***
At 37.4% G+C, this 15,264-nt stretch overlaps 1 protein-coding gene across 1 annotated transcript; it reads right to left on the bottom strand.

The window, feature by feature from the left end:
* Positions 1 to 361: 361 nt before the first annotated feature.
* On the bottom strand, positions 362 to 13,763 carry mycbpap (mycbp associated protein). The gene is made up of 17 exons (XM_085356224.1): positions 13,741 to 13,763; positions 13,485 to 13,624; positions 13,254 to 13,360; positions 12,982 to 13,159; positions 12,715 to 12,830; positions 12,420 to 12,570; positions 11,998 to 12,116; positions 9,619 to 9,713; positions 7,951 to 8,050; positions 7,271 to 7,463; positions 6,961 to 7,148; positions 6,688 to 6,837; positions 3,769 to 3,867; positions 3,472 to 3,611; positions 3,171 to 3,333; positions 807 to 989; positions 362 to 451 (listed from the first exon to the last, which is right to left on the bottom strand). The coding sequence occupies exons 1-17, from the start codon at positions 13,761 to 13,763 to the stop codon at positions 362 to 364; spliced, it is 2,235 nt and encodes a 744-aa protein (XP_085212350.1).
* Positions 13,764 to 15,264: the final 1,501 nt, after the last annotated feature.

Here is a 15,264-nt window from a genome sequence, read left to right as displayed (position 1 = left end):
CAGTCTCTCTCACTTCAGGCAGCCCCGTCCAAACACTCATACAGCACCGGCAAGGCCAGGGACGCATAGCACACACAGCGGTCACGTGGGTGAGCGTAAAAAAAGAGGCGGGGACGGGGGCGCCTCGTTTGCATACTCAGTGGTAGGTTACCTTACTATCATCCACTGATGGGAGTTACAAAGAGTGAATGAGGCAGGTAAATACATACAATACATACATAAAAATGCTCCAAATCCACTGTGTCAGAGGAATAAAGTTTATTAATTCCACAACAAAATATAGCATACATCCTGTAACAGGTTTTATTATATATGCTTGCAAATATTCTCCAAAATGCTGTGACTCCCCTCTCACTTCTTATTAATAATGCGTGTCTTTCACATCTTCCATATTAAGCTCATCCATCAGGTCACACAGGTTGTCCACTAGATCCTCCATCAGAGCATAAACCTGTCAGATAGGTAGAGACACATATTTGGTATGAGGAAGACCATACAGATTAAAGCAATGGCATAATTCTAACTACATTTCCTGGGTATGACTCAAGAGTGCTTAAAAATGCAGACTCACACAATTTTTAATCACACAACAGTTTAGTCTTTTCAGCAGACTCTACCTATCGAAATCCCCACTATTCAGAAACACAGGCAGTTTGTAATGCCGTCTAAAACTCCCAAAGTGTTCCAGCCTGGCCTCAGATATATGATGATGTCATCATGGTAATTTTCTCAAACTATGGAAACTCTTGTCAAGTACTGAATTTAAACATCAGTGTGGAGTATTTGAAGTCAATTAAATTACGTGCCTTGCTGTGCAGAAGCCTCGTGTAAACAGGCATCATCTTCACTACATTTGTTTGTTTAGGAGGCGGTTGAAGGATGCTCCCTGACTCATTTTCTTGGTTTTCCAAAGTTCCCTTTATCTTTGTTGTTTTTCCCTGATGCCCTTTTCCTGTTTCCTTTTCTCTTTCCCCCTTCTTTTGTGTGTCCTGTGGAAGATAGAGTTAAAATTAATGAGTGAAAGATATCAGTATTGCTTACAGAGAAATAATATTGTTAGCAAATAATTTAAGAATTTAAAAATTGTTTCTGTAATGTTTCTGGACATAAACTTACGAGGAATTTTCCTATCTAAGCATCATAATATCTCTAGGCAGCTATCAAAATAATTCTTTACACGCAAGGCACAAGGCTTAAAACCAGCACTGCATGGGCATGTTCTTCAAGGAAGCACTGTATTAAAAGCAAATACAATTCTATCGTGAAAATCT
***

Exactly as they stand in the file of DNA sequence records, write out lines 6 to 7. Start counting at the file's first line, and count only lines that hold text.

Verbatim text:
Here is a 15,264-nt window from a genome sequence, read left to right as displayed (position 1 = left end):
CAGTCTCTCTCACTTCAGGCAGCCCCGTCCAAACACTCATACAGCACCGGCAAGGCCAGGGACGCATAGCACACACAGCGGTCACGTGGGTGAGCGTAAAAAAAGAGGCGGGGACGGGGGCGCCTCGTTTGCATACTCAGTGGTAGGTTACCTTACTATCATCCACTGATGGGAGTTACAAAGAGTGAATGAGGCAGGTAAATACATACAATACATACATAAAAATGCTCCAAATCCACTGTGTCAGAGGAATAAAGTTTATTAATTCCACAACAAAATATAGCATACATCCTGTAACAGGTTTTATTATATATGCTTGCAAATATTCTCCAAAATGCTGTGACTCCCCTCTCACTTCTTATTAATAATGCGTGTCTTTCACATCTTCCATATTAAGCTCATCCATCAGGTCACACAGGTTGTCCACTAGATCCTCCATCAGAGCATAAACCTGTCAGATAGGTAGAGACACATATTTGGTATGAGGAAGACCATACAGATTAAAGCAATGGCATAATTCTAACTACATTTCCTGGGTATGACTCAAGAGTGCTTAAAAATGCAGACTCACACAATTTTTAATCACACAACAGTTTAGTCTTTTCAGCAGACTCTACCTATCGAAATCCCCACTATTCAGAAACACAGGCAGTTTGTAATGCCGTCTAAAACTCCCAAAGTGTTCCAGCCTGGCCTCAGATATATGATGATGTCATCATGGTAATTTTCTCAAACTATGGAAACTCTTGTCAAGTACTGAATTTAAACATCAGTGTGGAGTATTTGAAGTCAATTAAATTACGTGCCTTGCTGTGCAGAAGCCTCGTGTAAACAGGCATCATCTTCACTACATTTGTTTGTTTAGGAGGCGGTTGAAGGATGCTCCCTGACTCATTTTCTTGGTTTTCCAAAGTTCCCTTTATCTTTGTTGTTTTTCCCTGATGCCCTTTTCCTGTTTCCTTTTCTCTTTCCCCCTTCTTTTGTGTGTCCTGTGGAAGATAGAGTTAAAATTAATGAGTGAAAGATATCAGTATTGCTTACAGAGAAATAATATTGTTAGCAAATAATTTAAGAATTTAAAAATTGTTTCTGTAATGTTTCTGGACATAAACTTACGAGGAATTTTCCTATCTAAGCATCATAATATCTCTAGGCAGCTATCAAAATAATTCTTTACACGCAAGGCACAAGGCTTAAAACCAGCACTGCATGGGCATGTTCTTCAAGGAAGCACTGTATTAAAAGCAAATACAATTCTATCGTGAAAATCT